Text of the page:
Groundwater – why we protect this precious resource

What is

Groundwater is found deep beneath the Earth’s surface in aquifers, which are bodies of rock and/or sediment that hold large quantities of water. Because of this, groundwater contamination happens slowly; but the consequences can be serious, and the recovery is equally as slow.

What is groundwater?

The quality of groundwater is vital to human health and in many countries is the principal source of drinking water. In Australia, it accounts for around one-third of our total water consumption.

Additionally, the flow of groundwater controls the strength and compressibility of soil and the structures that sit on the Earth’s surface. It’s crucial that developers and planners consider risks to groundwater – and risks posed by groundwater – throughout the project lifecycle.

Why it’s

While we can’t see it, the impact of groundwater is seen everywhere. The quality of groundwater is important for many reasons, most notably because of its effects on human health and agriculture, its large economic impact, and its role in water resilience and resisting the effects of climate change.

Almost all the liquid freshwater in the world is groundwater, which supplies much of the water we use for drinking and sanitation as well as for agriculture and industry – life would not be possible without it.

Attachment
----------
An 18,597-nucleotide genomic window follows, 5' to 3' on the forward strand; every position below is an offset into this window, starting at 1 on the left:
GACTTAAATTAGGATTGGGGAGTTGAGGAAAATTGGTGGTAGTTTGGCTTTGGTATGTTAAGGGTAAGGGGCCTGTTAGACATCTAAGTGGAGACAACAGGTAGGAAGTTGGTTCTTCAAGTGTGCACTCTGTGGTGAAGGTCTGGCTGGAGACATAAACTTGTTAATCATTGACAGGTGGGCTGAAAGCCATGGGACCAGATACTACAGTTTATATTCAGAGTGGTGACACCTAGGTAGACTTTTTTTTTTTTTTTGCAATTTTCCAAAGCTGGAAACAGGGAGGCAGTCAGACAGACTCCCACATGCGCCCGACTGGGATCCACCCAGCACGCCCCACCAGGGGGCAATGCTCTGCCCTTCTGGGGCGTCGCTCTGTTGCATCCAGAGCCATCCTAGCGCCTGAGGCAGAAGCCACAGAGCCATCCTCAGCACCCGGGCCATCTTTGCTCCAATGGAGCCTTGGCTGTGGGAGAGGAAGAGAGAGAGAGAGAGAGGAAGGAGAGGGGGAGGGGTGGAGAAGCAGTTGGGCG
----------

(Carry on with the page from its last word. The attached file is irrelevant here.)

Why is groundwater important?

contaminates groundwater?

In many parts of the world, groundwater resources are being depleted and degraded, threatening society’s ability to provide the water needed for drinking, agriculture, industry, and the environment, and highlighting the importance of protecting the quality of what remains.

The quality of our groundwater is under threat from both natural and man-made (Anthropogenic) contaminants. When present in the groundwater in high levels (or after long-term exposure), they can cause adverse health effects.

Natural contaminants include:

  • Arsenic
  • Flouride
  • Manganese

Contamination due to human intervention can result from:

  • Introduction of chemicals from fertiliser and pesticides used to increase food production
  • Per- and Poly-Fluoroalkyl substances (PFAS) – an emerging group of industrial chemicals like flame retardants, stain protectors like Teflon – these are highly toxic, persistent and bio accumulative
  • Dioxane – found in personal care products, detergents, and pharmaceuticals
  • Fecal pathogens in drinking water – common in parts of the world with poor sanitation

How can we protect groundwater diagram

How can we
protect groundwater throughout a project?

As the population grows, industries expand, and pressures of climate change increase, groundwater will come under an even greater strain. One of the main challenges with remediation of groundwater contamination is the time it takes. For instance, a single incident of pollution can take years to recover, and in many cases, contamination occurs slowly over time, from continued exposure.

It is typically the role of the Environmental Engineer, Environmental Scientist or Hydrogeologist to respond to known contamination, identify hazards that might contaminate groundwater, and develop protective actions to prevent contamination.

Featured in create by Engineers Australia, Dana Wilson shares the how engineering practices, including collecting data, are applied to groundwater protection. “We’re developing models, running reports and working on solutions to manage and maintain groundwater,” she said.

“We’re up to about three or four years of capturing and monitoring data and are aiming to form detailed climate change and sea level rise studies — particularly for low-lying areas.”

Dana Wilson is a senior associate and environmental engineer from Douglas Partners in Newcastle who specialises in groundwater investigations.

Groundwater analysis